The Yield Curve Is Back to Being Interesting Again (More Interesting If Powell & The Gang Take Their Foot Off The Monetary Accelerator Pedal)

I remember my academic colleague at The Ohio State University (now at Notre Dame), Paul Schultz saying “Why do you find fixed-income and the yield curve interesting?” I have always found the yield curve to be interesting … at least until The Federal Reserve hammered down the short-end with it zero-interest rate policy (ZIRP) and tried manipulating the 10-year Treasury Note yield through Quantitative Easing (QE) meaning The Fed’s purchase of Treasuries and Agency Mortgage-backed Securities (MBS). No, I still think the manipulated yield curve is interesting.

Here is today’s Treasury actives curve (green) versus the yield curve at the peak of the previous housing bubble in 2005 yellow). That is a 300 basis point shift as the short-end. And a 243 basis point shift for the 10-year Treasury Note.

(Bloomberg) — The yield curve is one of the most-powerful forces in the observable financial universe. While much of the price action that we see on a day-to-day basis may be driven by some sort of dark energy, the curve provides a highly visible lodestone indicating the state of policy settings and the likely trajectory of the economy. That being said, the curve is often misunderstood — a bear flattening often produces plenty of hand-wringing, when it’s the bull steepening that you should really worry about. In fact, referring to “the curve” itself is something of a misnomer — while different iterations of the yield curve often travel in tandem, sometimes their paths diverge. That has been the case recently, though perhaps not for much longer. The recent rise in two-year yields looks more than justified, as various fixed income models demonstrate in a roundabout way.

For the past year and a half or so, most of the focus on the yield curve in this column has been on the 5s-30s iteration. The rationale for this has been relatively straightforward: With the Fed funds rate locked in near zero for the foreseeable future, the two-year note has been moribund. As such, 2s-10s has really just been another articulation of the 10-year yield. And much like recent price action vis-a-vis my 10-year model, the curve briefly traded where it “ought” to in March before once again becoming too flat in recent months.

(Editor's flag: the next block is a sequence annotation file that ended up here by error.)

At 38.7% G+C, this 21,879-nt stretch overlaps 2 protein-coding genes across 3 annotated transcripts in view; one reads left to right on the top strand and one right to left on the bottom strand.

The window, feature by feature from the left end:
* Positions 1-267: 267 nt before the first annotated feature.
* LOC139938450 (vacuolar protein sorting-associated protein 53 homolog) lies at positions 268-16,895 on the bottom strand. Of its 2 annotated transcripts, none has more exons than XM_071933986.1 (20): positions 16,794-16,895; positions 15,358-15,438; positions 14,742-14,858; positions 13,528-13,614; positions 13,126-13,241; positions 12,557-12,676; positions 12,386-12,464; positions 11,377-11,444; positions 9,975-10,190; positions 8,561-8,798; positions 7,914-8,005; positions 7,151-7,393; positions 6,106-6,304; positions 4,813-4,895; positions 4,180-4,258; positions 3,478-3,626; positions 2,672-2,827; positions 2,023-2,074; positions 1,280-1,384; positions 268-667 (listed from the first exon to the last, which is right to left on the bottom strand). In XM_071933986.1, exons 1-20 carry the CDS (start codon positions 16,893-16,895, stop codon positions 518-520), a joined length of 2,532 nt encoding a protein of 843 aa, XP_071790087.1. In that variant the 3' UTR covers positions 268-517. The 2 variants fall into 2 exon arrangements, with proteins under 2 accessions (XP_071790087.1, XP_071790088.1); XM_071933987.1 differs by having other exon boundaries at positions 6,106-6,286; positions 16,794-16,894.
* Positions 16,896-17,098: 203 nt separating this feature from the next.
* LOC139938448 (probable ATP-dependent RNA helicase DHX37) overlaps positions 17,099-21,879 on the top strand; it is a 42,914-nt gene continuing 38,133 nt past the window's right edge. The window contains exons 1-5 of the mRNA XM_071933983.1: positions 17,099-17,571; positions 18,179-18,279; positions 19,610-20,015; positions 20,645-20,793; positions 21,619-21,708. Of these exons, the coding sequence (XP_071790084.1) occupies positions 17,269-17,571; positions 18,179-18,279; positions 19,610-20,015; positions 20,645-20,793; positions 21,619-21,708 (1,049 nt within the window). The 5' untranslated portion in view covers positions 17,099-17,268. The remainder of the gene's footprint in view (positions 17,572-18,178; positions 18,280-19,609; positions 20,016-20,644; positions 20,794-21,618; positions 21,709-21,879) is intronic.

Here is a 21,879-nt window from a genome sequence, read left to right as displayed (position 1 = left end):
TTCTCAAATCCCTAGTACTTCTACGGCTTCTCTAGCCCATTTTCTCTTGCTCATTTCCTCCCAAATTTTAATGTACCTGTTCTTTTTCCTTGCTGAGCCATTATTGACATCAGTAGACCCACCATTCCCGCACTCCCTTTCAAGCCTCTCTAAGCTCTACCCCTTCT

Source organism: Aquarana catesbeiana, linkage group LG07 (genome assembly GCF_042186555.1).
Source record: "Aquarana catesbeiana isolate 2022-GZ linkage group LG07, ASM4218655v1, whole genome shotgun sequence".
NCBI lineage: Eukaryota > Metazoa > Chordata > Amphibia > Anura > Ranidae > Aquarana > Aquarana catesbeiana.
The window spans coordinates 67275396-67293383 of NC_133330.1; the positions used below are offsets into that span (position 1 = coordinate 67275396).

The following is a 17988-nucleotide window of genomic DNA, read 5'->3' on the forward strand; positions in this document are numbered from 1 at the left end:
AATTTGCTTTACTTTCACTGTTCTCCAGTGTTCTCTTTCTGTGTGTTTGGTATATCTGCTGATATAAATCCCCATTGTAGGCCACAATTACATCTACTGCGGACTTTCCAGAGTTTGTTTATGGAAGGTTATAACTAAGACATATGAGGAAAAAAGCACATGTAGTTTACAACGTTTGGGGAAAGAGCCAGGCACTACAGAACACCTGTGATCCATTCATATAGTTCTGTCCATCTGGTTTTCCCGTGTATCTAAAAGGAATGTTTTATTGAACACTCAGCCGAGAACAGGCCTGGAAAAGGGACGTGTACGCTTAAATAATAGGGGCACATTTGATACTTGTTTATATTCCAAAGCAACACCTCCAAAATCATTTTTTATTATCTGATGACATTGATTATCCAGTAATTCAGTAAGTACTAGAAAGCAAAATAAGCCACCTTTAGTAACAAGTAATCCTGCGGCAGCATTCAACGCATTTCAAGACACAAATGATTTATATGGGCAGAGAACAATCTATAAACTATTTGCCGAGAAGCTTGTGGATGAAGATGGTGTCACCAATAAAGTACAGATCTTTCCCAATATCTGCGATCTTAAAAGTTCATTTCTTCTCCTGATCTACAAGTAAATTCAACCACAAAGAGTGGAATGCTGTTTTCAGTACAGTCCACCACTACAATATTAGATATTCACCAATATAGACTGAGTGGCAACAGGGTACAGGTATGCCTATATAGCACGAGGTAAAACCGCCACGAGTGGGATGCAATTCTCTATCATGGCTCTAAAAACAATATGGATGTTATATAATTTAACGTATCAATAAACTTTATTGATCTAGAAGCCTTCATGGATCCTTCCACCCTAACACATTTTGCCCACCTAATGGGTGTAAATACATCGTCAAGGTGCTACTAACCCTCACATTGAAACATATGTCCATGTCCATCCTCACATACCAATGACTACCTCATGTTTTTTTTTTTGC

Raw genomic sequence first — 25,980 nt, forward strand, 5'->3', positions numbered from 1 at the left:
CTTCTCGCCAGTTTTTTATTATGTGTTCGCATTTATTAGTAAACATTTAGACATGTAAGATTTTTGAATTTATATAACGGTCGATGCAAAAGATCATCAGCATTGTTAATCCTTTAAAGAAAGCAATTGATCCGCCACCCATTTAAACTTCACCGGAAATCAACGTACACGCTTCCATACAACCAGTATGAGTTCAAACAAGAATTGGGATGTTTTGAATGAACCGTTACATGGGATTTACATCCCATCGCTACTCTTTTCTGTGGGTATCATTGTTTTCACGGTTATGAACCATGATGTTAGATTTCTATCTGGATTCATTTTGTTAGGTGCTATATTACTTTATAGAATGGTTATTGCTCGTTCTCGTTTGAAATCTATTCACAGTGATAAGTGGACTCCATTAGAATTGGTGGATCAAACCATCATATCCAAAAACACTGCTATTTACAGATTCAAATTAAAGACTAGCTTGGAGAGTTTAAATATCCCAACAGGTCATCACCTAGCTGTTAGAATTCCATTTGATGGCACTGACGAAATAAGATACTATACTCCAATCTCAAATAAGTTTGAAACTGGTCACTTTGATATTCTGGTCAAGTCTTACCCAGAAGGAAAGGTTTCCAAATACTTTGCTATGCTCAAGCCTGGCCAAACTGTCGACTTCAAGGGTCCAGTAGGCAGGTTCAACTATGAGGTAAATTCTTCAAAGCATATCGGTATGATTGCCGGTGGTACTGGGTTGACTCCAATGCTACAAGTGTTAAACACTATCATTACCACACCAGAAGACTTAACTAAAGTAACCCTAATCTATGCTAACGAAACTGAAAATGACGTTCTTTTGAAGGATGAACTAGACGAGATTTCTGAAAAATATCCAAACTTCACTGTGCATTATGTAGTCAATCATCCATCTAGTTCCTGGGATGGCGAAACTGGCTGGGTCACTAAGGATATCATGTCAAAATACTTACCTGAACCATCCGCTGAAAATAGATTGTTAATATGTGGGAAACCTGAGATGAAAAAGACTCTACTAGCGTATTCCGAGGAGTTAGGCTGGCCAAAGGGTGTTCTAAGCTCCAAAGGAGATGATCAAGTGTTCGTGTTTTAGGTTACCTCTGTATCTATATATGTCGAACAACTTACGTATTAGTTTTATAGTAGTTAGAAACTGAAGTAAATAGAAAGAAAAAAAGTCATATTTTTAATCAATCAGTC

At least 5s-30s has had the benefit of containing a useful forward-looking component on both legs of the spread. Yet even as I type that, it is interesting to note that 2s-10s and 5s-30s exhibited virtually identical price action at virtually identical levels earlier this year. While they remain positively correlated, of course, a clear wedge has emerged between the two curves as five-year yields have broken decisively through 1%, pricing greater conviction that a monetary tightening cycle will fully emerge over the next half-decade.


 
Yet I am left to wonder about the two-year note. The eurodollar strip is pricing that the bulk of monetary tightening will come by the end of 2023, a period that’s now largely captured by the shortest-maturity coupon security. To be sure, the appropriate level for 2s is a function not only of the ultimate magnitude of monetary tightening, but when it begins. After all, a 150 bp hike in Q4 of 2023 carries very different implications for the current two-year note than a 25 bp rate rise every three months from Q3 of next year onwards.

It occurred to me that I could back out a model for two-year yields by simply subtracting the output of my yield curve model from that of the 10-year model. I had no real idea of what to expect from this exercise, but even with the proviso that short-end yields rarely stray too far from the policy rate, I was pleasantly surprised at how close the fit is from this “derivative” model for the two-year.


 
The question then arose, naturally, of what actually went into the calculation of this “model.” After all, knowing the formulae of the two constituent models — for the 10-year and the yield curve– should allow for the distillation of a separate equation for the two-year note. Because that sort of thing is more fun than unpacking more boxes, that’s how I spent a few minutes on Wednesday night. The outcome isn’t necessarily an optimal model for the two-year, but more of an accidental one.

A bit of high school algebra